January to JuneEdit
- 8 January – Taoiseach Jack Lynch and Northern Ireland Prime Minister Terence O'Neill meet for talks in Dublin.
- March – Members of the Derry Housing Action Committee (DHAC) disrupt a meeting of Londonderry Corporation to protest at the lack of housing provision in the city.
- 5 April – Northern Ireland Transport Holding Company takes over operations from the Ulster Transport Authority, managing Northern Ireland Railways, Ulsterbus, Northern Ireland Carriers and Northern Ireland Airports.
- 27 April – The Northern Ireland Civil Rights Association (NICRA) holds a rally to protest at the banning of a Republican commemoration parade.
- 16 May – In a parliamentary by-election in Derry the Ulster Unionists retains the seat.
- 20 May – Terence O'Neill, Northern Ireland Prime Minister, is showered with eggs, flour and stones after a meeting of the Woodvale Unionist Association.
- May – Derry Housing Action Committee (DHAC) holds another protest at the Guildhall, Derry.
- 4 June – Lord Stonham, Minister of State at the Home Office with responsibility for Northern Ireland, begins a three-day visit.
- 20 June – Austin Currie, Nationalist Party MP at Stormont, with others, begins a protest about discrimination in housing allocation by 'squatting' (illegally occupying) in a house in Caledon, County Tyrone.
- 21 June – The annual conference of the Nationalist Party unanimously approves the protest action by Austin Currie in Caledon.
- 22 June – The Derry Housing Action Committee (DHAC) stages a protest by blocking the Lecky Road in the Bogside area of Derry.
July to DecemberEdit
- 3 July – As part of a series of protests against housing conditions in Derry, the Derry Housing Action Committee (DHAC) holds a sit-down protest on the newly opened second deck of the Craigavon Bridge in the city.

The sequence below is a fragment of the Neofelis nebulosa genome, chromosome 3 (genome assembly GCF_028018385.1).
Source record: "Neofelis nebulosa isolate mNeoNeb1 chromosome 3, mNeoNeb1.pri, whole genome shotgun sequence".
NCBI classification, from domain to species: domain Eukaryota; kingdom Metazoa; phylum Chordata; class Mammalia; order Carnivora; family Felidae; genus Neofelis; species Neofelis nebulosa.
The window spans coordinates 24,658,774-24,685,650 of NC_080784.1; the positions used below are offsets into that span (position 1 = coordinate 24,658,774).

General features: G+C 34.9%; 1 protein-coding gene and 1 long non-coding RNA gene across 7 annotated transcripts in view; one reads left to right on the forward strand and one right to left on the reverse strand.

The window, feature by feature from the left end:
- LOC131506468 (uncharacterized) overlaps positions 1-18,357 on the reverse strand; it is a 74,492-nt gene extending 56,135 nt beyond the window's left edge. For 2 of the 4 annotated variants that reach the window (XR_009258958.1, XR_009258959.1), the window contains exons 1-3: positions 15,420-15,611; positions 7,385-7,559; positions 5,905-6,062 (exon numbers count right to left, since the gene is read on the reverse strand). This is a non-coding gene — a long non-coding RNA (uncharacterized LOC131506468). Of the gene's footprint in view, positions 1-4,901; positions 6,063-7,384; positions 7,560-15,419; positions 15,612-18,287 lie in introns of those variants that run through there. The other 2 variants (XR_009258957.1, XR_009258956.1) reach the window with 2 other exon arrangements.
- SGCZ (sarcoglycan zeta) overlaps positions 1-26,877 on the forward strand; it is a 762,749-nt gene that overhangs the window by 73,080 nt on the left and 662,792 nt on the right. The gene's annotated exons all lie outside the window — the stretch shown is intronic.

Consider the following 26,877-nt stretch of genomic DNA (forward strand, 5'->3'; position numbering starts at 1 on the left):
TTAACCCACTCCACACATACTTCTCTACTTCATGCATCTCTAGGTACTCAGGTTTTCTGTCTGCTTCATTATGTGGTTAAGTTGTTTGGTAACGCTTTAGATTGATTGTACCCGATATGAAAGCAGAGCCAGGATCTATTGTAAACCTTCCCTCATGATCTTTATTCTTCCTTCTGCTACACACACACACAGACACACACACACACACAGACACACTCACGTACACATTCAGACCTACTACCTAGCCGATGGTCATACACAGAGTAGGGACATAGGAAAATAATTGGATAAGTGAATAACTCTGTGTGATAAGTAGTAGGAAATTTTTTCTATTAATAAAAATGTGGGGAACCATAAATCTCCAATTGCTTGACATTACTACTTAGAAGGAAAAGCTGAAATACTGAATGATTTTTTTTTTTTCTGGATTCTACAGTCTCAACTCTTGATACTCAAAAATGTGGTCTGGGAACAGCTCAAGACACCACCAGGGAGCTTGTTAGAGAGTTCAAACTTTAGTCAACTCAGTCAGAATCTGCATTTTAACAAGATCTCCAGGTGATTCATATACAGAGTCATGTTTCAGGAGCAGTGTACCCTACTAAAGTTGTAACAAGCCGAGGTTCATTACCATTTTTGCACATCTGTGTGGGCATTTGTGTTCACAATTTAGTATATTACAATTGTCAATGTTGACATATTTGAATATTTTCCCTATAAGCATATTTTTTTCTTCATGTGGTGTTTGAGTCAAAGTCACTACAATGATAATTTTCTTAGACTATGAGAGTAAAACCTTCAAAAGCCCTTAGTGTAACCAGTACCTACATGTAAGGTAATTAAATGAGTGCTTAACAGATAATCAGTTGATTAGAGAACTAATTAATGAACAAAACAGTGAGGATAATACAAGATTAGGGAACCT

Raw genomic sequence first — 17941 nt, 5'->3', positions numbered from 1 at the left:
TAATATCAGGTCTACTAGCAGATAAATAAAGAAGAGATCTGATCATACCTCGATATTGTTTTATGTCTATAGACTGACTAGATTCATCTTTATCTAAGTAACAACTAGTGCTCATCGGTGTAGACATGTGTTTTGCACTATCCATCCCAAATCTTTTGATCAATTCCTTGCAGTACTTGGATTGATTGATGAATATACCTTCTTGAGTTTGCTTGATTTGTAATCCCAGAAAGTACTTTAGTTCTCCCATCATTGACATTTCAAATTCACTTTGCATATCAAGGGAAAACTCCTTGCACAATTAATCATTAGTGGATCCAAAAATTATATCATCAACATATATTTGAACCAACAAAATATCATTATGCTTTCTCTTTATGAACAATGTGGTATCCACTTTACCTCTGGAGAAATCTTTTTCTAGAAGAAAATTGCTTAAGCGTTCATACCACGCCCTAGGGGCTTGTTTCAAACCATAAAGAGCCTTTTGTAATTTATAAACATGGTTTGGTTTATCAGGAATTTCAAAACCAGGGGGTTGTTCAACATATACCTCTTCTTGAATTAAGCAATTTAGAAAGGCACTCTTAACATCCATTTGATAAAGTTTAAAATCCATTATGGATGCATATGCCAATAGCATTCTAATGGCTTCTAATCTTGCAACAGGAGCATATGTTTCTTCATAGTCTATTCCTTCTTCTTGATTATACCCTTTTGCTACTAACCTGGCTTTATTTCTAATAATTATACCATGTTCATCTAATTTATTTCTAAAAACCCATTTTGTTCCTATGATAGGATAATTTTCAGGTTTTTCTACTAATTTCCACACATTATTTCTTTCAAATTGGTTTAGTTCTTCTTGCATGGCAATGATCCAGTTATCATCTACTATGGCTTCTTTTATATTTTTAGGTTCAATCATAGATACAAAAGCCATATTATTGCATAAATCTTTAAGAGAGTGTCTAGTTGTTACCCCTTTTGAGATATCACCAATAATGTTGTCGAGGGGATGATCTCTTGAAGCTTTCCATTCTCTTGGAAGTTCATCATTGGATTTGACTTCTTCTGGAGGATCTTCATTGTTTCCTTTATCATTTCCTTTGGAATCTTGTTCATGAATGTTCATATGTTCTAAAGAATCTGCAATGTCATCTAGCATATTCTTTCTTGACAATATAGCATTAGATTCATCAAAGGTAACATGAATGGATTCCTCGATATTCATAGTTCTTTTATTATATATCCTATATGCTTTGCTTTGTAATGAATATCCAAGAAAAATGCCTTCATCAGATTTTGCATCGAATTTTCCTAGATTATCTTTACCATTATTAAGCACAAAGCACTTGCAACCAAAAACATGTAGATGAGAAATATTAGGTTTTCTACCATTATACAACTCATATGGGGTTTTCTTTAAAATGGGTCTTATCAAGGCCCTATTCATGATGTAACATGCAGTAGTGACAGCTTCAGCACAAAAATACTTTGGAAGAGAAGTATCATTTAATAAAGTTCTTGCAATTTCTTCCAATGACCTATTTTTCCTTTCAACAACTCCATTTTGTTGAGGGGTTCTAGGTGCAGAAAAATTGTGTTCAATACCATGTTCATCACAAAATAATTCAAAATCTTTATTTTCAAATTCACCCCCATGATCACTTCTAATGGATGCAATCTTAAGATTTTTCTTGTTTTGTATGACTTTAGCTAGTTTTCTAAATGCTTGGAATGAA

- 31 July – Ralph Grey is appointed as Governor of Northern Ireland.
- 22 August – The Society of Labour Lawyers (SLL) publishes an 'interim report' about discrimination in Northern Ireland. The report is heavily criticised by unionists.
- 24 August – First Civil Rights March: The Campaign for Social Justice (CSJ), the Northern Ireland Civil Rights Association (NICRA) and other groups hold the first 'civil rights march' in Northern Ireland from Coalisland to Dungannon, in County Tyrone. The rally is officially banned, but takes place and passes off without incident.
- 27 August – The Derry Housing Action Committee (DHAC) organises another protest in the Guildhall's council chamber. Afterwards it invites NICRA to organise a march in Derry.
- 28 August – Gerry Fitt, MP, tables a House of Commons motion, signed by 60 Labour Party backbenchers, criticising RUC action in Dungannon on 24 August, demanding that "citizens of Northern Ireland should be allowed the same rights of peaceful demonstration as those in other parts of the United Kingdom".
- 5 October – A civil rights march in Derry, which includes several Stormont and British MPs, is batoned off the streets by the Royal Ulster Constabulary, resulting in two days of serious rioting in Derry.
- 9 October – Following a student demonstration in Belfast, the People's Democracy is formed.
- 25 October – The New University of Ulster is opened in Coleraine, County Londonderry.
- 30 October – Taoiseach Jack Lynch calls for an end to partition to resolve the unrest.
- 4 November – Northern Ireland Prime Minister Terence O'Neill says there will be no end to partition without the consent of the Northern Ireland parliament.
- 22 November – Terence O'Neill announces five point plan to ease Catholic grievances on housing allocation and electoral law.
- 11 December – William Craig, NI Minister of Home Affairs, is dismissed from the Northern Ireland cabinet.
- 20 December – People's Democracy announce Belfast to Derry march.
Arts and literatureEdit